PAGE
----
Family history of premature coronary heart disease, child cardio-metabolic risk factors and left ventricular mass.
Magnussen CG., Dwyer T., Venn A.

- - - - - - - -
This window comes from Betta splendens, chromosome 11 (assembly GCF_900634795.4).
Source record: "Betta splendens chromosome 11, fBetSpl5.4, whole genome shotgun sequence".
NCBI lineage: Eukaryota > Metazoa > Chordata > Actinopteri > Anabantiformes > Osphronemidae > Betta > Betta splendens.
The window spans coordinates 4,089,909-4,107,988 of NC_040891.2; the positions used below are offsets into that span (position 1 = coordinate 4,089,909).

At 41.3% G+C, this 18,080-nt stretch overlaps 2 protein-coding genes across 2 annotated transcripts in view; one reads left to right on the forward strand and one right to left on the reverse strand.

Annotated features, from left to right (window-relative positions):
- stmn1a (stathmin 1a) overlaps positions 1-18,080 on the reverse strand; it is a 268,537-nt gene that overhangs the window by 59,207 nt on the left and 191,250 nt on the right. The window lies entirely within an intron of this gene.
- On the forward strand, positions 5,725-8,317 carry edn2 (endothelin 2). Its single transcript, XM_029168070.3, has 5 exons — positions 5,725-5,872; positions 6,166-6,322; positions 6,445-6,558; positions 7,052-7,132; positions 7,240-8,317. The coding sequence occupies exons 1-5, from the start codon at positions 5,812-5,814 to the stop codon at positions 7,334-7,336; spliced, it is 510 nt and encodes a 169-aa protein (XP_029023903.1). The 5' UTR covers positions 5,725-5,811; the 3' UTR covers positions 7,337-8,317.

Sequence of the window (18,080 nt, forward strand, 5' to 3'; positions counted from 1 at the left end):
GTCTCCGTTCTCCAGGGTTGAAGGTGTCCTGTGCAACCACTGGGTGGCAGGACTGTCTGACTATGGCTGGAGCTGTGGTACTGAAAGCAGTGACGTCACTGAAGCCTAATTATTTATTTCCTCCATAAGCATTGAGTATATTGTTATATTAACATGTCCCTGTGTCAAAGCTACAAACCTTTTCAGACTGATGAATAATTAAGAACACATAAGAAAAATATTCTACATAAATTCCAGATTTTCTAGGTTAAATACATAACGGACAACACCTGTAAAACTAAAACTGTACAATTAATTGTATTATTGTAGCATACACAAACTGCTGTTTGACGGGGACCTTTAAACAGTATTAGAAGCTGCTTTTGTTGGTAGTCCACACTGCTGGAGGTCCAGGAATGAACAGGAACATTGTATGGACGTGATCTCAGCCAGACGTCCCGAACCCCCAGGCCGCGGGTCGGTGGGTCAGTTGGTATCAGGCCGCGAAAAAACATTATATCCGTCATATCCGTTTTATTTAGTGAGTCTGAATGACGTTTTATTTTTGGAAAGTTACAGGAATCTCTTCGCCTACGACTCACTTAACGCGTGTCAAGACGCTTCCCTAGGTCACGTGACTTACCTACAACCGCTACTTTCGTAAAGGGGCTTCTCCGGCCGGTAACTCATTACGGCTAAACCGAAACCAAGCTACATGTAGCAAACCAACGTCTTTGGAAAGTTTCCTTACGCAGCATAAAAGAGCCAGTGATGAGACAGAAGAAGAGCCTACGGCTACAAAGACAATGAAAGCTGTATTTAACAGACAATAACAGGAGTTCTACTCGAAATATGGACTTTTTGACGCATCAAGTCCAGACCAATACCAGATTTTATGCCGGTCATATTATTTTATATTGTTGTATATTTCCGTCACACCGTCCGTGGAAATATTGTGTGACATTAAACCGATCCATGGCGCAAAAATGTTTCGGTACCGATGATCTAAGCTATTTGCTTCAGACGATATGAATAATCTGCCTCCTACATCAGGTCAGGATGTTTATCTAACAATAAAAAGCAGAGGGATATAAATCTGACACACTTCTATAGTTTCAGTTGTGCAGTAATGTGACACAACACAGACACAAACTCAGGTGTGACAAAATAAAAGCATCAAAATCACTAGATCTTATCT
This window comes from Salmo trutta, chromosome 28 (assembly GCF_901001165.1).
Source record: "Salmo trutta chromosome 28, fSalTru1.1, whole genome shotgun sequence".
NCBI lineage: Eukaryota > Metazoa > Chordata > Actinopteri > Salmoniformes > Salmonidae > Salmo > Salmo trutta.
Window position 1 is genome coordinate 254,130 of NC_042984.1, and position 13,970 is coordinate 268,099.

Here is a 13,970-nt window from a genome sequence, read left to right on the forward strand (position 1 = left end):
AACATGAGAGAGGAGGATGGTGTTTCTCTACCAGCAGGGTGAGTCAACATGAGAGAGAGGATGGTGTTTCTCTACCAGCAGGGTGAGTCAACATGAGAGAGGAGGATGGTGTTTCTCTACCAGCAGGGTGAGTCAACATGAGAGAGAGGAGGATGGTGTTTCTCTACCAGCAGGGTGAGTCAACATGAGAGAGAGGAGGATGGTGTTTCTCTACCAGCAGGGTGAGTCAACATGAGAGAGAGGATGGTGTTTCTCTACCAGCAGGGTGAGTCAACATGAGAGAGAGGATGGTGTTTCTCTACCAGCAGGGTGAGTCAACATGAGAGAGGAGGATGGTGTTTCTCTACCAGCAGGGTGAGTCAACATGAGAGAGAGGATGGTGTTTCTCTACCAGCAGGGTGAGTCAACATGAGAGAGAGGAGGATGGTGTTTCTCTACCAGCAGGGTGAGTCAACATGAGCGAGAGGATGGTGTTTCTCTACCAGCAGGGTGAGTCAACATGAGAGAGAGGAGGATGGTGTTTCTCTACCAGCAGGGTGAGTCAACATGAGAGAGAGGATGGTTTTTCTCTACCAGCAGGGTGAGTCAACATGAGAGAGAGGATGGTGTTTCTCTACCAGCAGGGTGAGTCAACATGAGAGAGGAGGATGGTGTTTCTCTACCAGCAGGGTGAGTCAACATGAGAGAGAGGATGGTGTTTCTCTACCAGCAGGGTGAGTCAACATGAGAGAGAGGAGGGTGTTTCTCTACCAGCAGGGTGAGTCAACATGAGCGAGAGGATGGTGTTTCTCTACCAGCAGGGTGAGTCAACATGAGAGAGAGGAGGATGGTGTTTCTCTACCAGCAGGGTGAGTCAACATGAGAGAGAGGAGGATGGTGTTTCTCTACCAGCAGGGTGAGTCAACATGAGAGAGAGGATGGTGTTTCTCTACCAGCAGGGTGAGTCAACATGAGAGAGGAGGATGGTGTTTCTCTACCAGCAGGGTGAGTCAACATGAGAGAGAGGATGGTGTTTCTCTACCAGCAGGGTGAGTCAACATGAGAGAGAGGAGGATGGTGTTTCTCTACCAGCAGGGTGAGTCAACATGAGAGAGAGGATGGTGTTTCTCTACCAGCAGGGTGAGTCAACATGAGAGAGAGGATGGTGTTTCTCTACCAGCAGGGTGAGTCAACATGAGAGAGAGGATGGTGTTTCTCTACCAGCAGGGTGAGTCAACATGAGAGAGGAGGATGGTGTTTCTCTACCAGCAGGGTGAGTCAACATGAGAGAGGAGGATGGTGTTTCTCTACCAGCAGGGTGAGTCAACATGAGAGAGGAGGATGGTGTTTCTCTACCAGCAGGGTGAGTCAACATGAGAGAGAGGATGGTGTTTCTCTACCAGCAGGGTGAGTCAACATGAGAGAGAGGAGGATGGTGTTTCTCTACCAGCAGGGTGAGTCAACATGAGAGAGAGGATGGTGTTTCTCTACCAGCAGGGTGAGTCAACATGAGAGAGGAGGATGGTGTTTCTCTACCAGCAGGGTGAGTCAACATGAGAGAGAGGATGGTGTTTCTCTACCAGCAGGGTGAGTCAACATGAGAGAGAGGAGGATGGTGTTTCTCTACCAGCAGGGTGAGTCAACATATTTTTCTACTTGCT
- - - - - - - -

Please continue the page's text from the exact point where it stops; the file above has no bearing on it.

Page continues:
In a prospective cohort of 181 individuals followed up since childhood--when aged 9, 12 and 15 years--patients with a family history of premature coronary heart disease (n=18) had higher left ventricular mass index in adulthood--at mean age of 31 years--compared with those without (mean±standard error 39.1±1.9 versus 34.6±0.7 g/m(2.7), p=0.04). The correlation between adult left ventricular mass index and child triglycerides (r=0.66, p=0.04 versus r=-0.03, p=0.75; p(diff)=0.02) and diastolic blood pressure (r=0.65, p=0.02 versus r=0.16, p=0.07; p(diff)=0.05) was stronger among those with a family history of coronary heart disease than in those without. Although preliminary, these data suggest that the higher left ventricular mass index among adults with a family history might be explained by their increased susceptibility to child cardio-metabolic risk factors.